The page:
There is much that can be pondered from this passage but I will focus on verse 13:
I write these things to you who believe in the name of the Son of God that you may know that you have eternal life.
Jesus defines eternal life back in John 17:3 like this: “And this is eternal life, that they may know you the only true God, and Jesus Christ whom you have sent.”
So another way to say 1 John 5:13 might be like this: “I write these things to you who believe in the name of the Son of God that you may know that you know God and His Son Jesus.”
Know that you know. It is important that we know that we know. That we have confidence and assurance that we are children of the King. So let me explore this word “know” a bit.
The word “know” can be pretty nuanced. I can think of at least three different ways this is true in relation to God…
1) It is possible to know about God and not really know God. It is even possible to express love for God and not really know Him. For example, when I was growing up my first favorite musical artist was Jim Croce. I did not know Jim Croce. But I did know a lot about Jim Croce and even had most of his songs memorized. It would not have been unusual for me to say, “I love Jim Croce.” Now of course what I meant was that I loved his music. In the same way, it is possible to know a lot about God and even have a lot of His Word memorized but to not really know Him at all.
2) It is possible to know God personally but to not know Him intimately. In other words, it is possible to have a relationship with God and that that relationship is only superficial. And it is superficial because that is the way that we choose it to be not the way that God chooses it to be. The Prodigal Son is an example of this. The father yearned for a close relationship with his son but the son kept him at arm’s length for much of his early life. Much like we do with our Heavenly Father. We know Him and have a relationship with Him but we don’t have the kind of relationship that the Father longs for.
3) It is possible to know God both personally and intimately. The Hebrew word for “know” in the Old Testament is an interesting word. It is transliterated “yada.” ( Some of you will remember the yada yada yada Seinfield episode from the 1990’s.) Genesis 4:1 says “And Adam knew Eve his wife, and she conceived and bore Cain.” There was an intimacy in that kind knowing that husbands and wives (hopefully) experience when they make love. As believers we are the bride of Christ and designed to know Him not just personally but also intimately. The Lord longs for a closeness with us as a father does with his children. He doesn’t want to be kept at arm’s length.
May the Lord use this brick to help you discern the level of “knowing” that you have with the Father and to take the next step to know Him better.
7 So to keep me from becoming conceited because of the surpassing greatness of the revelations, a thorn was given me in the flesh, a messenger of Satan to harass me, to keep me from becoming conceited. 8 Three times I pleaded with the Lord about this, that it should leave me. 9 But he said to me, “My grace is sufficient for you, for my power is made perfect in weakness.” Therefore I will boast all the more gladly of my weaknesses, so that the power of Christ may rest upon me. 10 For the sake of Christ, then, I am content with weaknesses, insults, hardships, persecutions, and calamities. For when I am weak, then I am strong.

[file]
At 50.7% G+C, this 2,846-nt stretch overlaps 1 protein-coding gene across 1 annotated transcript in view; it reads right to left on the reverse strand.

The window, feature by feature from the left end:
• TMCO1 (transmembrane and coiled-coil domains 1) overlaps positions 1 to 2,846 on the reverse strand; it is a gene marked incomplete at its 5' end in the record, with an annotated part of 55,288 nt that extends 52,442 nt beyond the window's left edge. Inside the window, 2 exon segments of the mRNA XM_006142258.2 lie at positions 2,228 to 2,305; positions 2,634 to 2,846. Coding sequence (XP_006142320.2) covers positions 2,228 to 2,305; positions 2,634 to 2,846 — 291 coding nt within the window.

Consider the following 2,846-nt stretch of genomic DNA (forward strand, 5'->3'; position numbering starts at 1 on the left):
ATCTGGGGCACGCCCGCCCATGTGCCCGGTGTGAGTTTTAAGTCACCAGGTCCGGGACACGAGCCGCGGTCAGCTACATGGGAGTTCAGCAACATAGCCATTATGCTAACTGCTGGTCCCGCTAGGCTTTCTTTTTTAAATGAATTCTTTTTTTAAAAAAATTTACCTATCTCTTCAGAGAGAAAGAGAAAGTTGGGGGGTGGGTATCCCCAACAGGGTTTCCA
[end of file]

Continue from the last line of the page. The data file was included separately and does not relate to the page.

The context of this passage is really interesting. 14 years earlier Paul had an out of body experience that left him awed, overwhelmed, and speechless. It was the kind of experience that he could have boasted about; that he could have written a book about; that could have led to a lucrative speaking tour. But the Lord, in His sovereign care, made sure this did not happen. And Paul didn’t really understand why God did it the way that He did it.
Most of us have what we might call a “thorn in the flesh.” It might be a chronic physical ailment. It might be a person. It might be a “proneness” – some habit or inclination that we just can’t shake. It might be a financial or other life situation that makes life difficult. And no matter how many times we ask God to take the thorn away it seems that we are stuck with it – much to our dismay.
We don’t know what Paul’s thorn in the flesh was but we do know that it was something that weighed heavily on him. I have written elsewhere what I suspect it was but we will never know for sure. So two questions come to mind:
What purpose might our thorn in the flesh serve? Paul is able to recognize God’s larger purpose which is always helpful. He knows that God is using his thorn to refine his character and transform him more and more into the likeness of Christ. And this is what God wants to do with us as well. So if we can get past the whining and grumbling stage and get to the gratitude and worship stage then the Lord will use whatever thorn we might have to do a good work in and through us.
How do we get to the gratitude and worship stage? 1) Remind yourself daily that God is enough! This is what the Lord means when He says “My grace is sufficient for you.” No matter what we find ourselves going through, God is enough to see us through it and to satisfy our soul while we endure. And make no mistake, sometimes it is a matter of enduring. Taking one day at a time. Putting one foot in front of another. And with each step we say a prayer to God, “Thank you Lord for letting me take another step. Do in my life what You want to do and use me to honor and magnify Your name.”
May the Lord use this brick to help you deal with the thorns in your life and to understand God’s greater purpose when the answer to your oft prayed prayer is “NO.”